The trip today makes me realize just why the cost of healthcare is so high.  Effective cleaning agents can’t possibly cost as much as throwing these things out every time a patient uses them.  What about someone who has a longer stay than my mother did? How much trash must they generate?  Today’s visit also makes me better appreciate the mission of the Eco Dentistry Association and motivated to see if there’s some way to carry their message to other areas of healthcare.  There is just something not right that an industry dedicated to making us healthier should be having such a detrimental impact on our planet.

Lonely and Forgotten

Posted on: October 21st, 2013 by James Kuester No Comments


Lonely footbridge

Lonely footbridge

Hiking through the woods the other day I came across a small, wooden footbridge over a small ditch several feet from the path.  At one time I’m sure the ditch carried a steady stream of water and the footbridge was necessary to cross without getting wet.  However, even though there’d been steady rain the day before there was still no water in the ditch.  Plus, the path had long since moved away from the footbridge and there was no signs that the trail had ever gone that way.  There the little bridge sits, alone in the woods, falling into disrepair.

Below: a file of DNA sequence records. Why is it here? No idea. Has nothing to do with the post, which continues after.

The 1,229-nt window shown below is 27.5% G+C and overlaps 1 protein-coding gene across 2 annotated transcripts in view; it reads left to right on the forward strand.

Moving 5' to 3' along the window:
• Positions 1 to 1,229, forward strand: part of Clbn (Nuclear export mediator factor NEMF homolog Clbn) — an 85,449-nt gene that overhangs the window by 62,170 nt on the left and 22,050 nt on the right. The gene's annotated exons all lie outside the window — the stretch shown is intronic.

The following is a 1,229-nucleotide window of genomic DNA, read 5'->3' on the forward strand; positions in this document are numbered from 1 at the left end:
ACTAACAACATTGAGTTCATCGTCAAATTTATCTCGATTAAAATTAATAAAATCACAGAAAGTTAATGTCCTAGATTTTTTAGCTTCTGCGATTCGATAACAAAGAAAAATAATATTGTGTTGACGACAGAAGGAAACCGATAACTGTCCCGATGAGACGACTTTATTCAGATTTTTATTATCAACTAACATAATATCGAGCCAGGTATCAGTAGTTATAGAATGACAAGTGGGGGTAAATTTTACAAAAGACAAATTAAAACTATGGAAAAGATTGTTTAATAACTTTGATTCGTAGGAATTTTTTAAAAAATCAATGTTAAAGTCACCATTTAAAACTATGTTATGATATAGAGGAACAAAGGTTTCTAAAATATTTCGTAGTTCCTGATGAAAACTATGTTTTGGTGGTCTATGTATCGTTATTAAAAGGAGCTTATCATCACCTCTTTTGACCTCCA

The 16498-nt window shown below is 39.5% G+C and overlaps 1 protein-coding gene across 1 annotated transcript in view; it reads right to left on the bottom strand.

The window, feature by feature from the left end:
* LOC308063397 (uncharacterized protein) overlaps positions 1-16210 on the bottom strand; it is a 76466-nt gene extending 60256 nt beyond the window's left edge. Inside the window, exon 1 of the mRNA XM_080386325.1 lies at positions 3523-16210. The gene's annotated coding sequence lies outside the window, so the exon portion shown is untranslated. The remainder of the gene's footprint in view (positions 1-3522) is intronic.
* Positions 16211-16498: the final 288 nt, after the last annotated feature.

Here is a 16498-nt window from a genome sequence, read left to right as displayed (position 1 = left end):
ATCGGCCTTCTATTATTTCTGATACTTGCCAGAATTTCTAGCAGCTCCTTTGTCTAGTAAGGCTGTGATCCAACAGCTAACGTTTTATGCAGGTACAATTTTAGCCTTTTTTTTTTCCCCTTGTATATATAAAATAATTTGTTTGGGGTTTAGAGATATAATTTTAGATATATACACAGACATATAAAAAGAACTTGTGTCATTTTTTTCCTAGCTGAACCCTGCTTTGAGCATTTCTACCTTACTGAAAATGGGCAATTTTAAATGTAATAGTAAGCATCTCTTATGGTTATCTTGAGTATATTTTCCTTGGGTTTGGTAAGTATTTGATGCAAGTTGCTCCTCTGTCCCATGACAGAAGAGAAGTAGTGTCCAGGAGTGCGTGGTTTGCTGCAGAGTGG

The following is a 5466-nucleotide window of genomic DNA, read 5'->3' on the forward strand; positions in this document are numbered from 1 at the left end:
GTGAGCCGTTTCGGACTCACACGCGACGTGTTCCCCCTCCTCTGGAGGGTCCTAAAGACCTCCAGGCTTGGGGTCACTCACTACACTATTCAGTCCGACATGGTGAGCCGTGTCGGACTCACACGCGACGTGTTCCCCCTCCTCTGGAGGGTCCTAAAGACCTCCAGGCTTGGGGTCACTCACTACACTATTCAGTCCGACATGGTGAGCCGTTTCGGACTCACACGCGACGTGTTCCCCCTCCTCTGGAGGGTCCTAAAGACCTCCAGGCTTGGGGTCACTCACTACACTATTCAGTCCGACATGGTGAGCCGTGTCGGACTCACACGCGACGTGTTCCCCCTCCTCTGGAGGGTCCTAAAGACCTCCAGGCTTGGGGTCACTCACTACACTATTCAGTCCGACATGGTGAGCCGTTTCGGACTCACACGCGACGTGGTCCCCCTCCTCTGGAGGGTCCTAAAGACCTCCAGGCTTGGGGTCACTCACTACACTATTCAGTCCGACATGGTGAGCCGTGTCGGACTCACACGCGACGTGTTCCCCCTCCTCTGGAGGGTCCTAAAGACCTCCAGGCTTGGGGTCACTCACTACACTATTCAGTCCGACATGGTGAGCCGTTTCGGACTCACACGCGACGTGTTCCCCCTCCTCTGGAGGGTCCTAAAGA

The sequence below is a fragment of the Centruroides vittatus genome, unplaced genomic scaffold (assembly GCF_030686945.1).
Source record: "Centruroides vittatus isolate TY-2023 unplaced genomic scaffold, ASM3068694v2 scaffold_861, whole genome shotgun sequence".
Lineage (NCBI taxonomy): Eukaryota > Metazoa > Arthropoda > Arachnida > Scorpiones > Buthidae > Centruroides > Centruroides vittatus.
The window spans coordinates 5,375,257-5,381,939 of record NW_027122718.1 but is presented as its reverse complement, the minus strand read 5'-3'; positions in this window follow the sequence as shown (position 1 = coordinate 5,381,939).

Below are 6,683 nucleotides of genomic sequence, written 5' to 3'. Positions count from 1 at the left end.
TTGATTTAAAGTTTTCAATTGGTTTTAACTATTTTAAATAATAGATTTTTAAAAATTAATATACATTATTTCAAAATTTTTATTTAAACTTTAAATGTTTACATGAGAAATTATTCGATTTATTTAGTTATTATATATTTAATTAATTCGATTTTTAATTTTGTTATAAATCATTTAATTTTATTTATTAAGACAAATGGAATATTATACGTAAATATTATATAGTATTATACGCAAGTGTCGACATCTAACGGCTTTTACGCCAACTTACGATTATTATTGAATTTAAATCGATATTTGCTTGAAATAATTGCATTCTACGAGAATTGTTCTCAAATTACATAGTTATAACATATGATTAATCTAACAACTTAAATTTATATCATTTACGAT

Why has water stopped flowing in the little ditch?  Has climate change altered the water flow in this area sending the run off elsewhere?  Or, does less rain fall now than it used to?  Climate change is real and there are signs of it around us every day.  “But, man isn’t the cause,” we hear in the news.  I say, “Does it matter?”  We only have one Earth.  The technology for us to leave this planet and take up residence elsewhere is generations in the future.  However, we do have the technology to reduce our carbon emissions and reduce our impact on Mother Earth today.  The design of our dental office and homes can go a long way in helping us reduce our footprint.  Well over 30% of all carbon emissions comes from our buildings, so doesn’t it make sense for them to be the first place we start reducing the load?

Three little words to live by will help keep us on the right track – Reduce, Reuse, Recycle.  Let’s make a change for the good.